The Importance of Laughter and Tears

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2005-03-10 15:23

Laughter and tears are great gifts that allow us to release our feelings in healthy ways.

Ron grew up in a household where laughter and tears were never expressed. Anger was the main feeling expressed by his mother, while his father was mostly withdrawn. By the time Ron was eight years old, he had managed to shut off both his laughter and his tears to avoid feeling rejected by his parents and controlled by his mother. Shutting down was his way of protecting against being invaded by his very controlling mother. He became a serious child - a controlled and controlling child.

Ron grew up, went to college, became a successful lawyer, married and had three children. Yet nothing, not even his deep love for his children, managed to break through his rigid, controlling way of being.

Ron reached out for my help because he was not only very unhappy, but was often in physical pain. All he could say about the physical pain was that he hurt. "My body hurts. My chest hurt, my stomach hurts, and my back hurts." He had been thoroughly checked out by a physician and learned that nothing was physically wrong. The doctor told him it was stress.

Ron told me that he spent much of his non-working time daydreaming because when he was present with himself in the moment, all he felt was pain. He had learned to daydream to avoid the pain.

However, Ron was now 48 years old, and the daydreaming was no longer working well. The pain was breaking through, especially in the form of debilitating back pain, so Ron decided he needed some help.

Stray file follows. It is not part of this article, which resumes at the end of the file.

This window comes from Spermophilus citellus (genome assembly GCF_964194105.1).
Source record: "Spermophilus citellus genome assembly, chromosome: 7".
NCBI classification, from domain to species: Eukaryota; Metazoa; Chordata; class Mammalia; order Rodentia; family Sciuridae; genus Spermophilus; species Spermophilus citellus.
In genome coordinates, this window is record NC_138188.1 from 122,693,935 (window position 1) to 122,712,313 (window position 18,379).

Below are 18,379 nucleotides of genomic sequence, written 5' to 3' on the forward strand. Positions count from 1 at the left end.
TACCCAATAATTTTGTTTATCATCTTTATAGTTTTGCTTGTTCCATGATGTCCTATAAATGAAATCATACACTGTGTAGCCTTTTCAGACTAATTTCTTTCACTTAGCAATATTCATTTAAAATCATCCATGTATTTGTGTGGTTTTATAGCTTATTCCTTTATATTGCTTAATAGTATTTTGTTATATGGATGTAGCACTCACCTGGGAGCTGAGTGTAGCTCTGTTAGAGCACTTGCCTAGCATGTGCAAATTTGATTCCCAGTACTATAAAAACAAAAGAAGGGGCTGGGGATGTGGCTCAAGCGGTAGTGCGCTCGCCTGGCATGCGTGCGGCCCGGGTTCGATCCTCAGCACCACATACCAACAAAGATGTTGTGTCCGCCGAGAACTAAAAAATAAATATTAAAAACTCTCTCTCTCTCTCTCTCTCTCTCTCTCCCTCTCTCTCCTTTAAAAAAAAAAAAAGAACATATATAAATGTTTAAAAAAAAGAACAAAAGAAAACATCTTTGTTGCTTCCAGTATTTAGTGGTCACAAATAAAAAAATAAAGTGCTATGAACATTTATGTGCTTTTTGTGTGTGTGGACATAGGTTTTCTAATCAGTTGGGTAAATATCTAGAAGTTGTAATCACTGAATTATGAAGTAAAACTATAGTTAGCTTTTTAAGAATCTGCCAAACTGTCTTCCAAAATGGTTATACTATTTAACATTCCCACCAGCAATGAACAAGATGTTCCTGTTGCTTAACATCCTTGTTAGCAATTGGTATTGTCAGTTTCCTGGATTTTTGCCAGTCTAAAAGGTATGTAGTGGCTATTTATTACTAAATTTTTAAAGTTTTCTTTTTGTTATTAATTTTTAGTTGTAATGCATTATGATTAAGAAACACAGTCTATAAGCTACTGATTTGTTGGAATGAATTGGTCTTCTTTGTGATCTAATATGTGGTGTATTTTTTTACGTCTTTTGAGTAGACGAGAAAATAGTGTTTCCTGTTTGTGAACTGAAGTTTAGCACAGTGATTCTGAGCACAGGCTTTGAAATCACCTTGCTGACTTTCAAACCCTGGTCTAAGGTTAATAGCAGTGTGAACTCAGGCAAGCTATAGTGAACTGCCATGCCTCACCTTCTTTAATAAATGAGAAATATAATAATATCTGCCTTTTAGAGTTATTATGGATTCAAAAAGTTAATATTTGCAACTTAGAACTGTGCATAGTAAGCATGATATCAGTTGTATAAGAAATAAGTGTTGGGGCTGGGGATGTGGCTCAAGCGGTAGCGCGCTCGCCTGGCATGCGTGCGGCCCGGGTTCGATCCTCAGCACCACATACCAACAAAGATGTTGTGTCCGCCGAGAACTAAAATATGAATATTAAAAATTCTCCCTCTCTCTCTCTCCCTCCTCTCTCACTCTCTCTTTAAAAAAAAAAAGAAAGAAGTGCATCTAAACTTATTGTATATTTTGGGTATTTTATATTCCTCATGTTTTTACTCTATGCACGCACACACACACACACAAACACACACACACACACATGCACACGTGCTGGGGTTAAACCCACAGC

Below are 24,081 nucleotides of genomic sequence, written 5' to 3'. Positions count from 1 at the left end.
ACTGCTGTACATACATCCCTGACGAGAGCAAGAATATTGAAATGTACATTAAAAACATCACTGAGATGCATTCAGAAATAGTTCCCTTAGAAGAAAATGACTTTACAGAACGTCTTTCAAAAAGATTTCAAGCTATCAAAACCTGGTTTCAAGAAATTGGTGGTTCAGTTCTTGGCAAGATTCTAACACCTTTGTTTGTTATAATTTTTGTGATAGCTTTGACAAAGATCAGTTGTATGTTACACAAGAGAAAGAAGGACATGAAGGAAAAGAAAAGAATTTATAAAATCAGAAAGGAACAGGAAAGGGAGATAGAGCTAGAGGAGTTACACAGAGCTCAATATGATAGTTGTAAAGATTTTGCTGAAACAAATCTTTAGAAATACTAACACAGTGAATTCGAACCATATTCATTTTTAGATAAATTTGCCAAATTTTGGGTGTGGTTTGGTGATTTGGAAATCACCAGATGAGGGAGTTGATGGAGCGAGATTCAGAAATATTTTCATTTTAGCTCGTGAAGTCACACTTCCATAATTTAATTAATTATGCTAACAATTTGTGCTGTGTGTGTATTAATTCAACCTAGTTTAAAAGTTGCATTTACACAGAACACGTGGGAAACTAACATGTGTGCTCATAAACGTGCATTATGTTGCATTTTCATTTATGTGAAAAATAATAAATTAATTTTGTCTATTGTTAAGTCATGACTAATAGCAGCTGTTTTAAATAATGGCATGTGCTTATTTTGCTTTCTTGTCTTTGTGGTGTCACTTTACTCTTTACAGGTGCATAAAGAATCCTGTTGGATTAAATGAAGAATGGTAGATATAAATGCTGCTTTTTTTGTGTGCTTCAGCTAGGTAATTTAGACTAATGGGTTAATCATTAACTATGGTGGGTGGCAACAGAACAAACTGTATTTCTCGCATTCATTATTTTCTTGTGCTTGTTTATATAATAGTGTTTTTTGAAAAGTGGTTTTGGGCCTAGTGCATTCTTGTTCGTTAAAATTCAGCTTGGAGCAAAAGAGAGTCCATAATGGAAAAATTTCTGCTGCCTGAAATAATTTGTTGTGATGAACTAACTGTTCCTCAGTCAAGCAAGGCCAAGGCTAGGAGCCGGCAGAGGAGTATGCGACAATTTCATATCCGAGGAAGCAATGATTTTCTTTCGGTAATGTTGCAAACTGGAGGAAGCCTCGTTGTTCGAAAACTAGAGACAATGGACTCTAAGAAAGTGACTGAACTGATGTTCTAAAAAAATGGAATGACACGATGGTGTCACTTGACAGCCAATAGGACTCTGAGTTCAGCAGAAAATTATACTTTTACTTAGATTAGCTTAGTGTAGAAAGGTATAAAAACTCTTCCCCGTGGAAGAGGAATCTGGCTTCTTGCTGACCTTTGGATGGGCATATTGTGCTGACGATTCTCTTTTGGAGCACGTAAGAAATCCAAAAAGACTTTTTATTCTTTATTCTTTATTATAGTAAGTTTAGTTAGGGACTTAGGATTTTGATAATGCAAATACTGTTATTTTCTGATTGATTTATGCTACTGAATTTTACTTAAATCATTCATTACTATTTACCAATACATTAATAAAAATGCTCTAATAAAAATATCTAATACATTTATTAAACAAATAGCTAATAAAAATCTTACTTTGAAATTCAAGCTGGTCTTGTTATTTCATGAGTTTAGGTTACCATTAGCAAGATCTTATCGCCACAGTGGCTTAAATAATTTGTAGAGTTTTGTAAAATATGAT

The issue behind Ron's pain was that his primary intention in his life was to control. He wanted to control how others felt about him. He wanted to control how well his employees worked. He wanted to control how his wife treated him, as well as how well his children did in school. He particularly wanted to have control over not feeling the pain of rejection and the fear of engulfnment that he had felt so much in his family.

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Ron's control had worked for him to a certain extent. He was financially successful. He had all the material things a person could want a beautiful home, a vacation home, a boat, and all the electronics a person could ever use. He had a wonderful family, and he had good health, other than his pain. Yet he was often miserable.

The problem Ron was facing was that having control was far more important to him than being a loving person with himself and with others. As a result, Ron felt empty inside and was constantly looking to others to fill him up. He had no interest in taking responsibility for his own feelings his own pain and joy. He wanted others or things to make him happy.

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